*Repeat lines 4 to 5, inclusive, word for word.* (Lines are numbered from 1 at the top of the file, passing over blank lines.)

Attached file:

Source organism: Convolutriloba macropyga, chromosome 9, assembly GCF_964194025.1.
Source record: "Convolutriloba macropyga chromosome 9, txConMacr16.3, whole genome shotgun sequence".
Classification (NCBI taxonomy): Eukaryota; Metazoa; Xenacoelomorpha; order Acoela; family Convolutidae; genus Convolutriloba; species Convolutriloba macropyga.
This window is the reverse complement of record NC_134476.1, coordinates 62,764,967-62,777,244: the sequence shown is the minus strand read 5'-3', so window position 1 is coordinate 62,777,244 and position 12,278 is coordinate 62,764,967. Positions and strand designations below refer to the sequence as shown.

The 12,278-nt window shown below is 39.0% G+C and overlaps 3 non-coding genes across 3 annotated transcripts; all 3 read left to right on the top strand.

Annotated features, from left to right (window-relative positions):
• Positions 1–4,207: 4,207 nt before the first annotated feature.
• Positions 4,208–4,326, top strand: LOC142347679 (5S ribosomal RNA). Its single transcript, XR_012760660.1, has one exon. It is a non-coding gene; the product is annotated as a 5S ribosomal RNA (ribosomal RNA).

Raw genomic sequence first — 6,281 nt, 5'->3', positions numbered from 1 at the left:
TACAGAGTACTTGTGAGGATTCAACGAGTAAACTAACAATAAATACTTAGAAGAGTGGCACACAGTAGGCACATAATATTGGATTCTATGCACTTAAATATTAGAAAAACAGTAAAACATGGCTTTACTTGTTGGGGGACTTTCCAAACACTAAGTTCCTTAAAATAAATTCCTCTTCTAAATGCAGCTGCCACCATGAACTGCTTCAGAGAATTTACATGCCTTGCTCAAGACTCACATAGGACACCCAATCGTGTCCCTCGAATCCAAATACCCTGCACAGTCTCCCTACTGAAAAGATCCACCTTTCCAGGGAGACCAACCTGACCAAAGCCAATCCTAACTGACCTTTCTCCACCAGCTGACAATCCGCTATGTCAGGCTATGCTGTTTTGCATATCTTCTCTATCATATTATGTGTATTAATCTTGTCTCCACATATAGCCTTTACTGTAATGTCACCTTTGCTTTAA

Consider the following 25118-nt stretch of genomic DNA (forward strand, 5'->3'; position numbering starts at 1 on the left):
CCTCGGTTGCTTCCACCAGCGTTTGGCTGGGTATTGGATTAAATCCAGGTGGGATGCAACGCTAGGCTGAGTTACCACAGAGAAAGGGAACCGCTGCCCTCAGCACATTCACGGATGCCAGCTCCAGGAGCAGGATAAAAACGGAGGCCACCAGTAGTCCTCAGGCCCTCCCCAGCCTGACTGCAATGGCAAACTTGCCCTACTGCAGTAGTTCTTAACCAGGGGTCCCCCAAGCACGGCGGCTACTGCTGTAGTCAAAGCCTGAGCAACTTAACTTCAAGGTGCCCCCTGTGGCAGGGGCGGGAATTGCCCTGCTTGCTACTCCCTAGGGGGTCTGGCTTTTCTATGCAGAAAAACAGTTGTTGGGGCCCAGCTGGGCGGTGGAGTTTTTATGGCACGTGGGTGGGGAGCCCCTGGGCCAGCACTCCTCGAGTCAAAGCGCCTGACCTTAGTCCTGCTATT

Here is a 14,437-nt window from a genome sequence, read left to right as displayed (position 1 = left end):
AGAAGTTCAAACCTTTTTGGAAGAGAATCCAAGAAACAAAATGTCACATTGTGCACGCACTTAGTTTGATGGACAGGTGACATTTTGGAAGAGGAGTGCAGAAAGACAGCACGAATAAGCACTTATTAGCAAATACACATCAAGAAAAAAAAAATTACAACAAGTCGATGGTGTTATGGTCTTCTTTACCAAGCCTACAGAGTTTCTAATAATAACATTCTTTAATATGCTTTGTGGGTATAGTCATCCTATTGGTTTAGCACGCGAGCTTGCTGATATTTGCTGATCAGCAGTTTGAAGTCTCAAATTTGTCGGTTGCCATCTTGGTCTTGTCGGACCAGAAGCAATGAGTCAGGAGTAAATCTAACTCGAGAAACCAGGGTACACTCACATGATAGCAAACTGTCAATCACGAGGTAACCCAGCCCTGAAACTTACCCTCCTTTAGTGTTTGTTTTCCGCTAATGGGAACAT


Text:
This window is the reverse complement of record NC_134476.1, coordinates 62,764,967-62,777,244: the sequence shown is the minus strand read 5'-3', so window position 1 is coordinate 62,777,244 and position 12,278 is coordinate 62,764,967. Positions and strand designations below refer to the sequence as shown.

The 12,278-nt window shown below is 39.0% G+C and overlaps 3 non-coding genes across 3 annotated transcripts; all 3 read left to right on the top strand.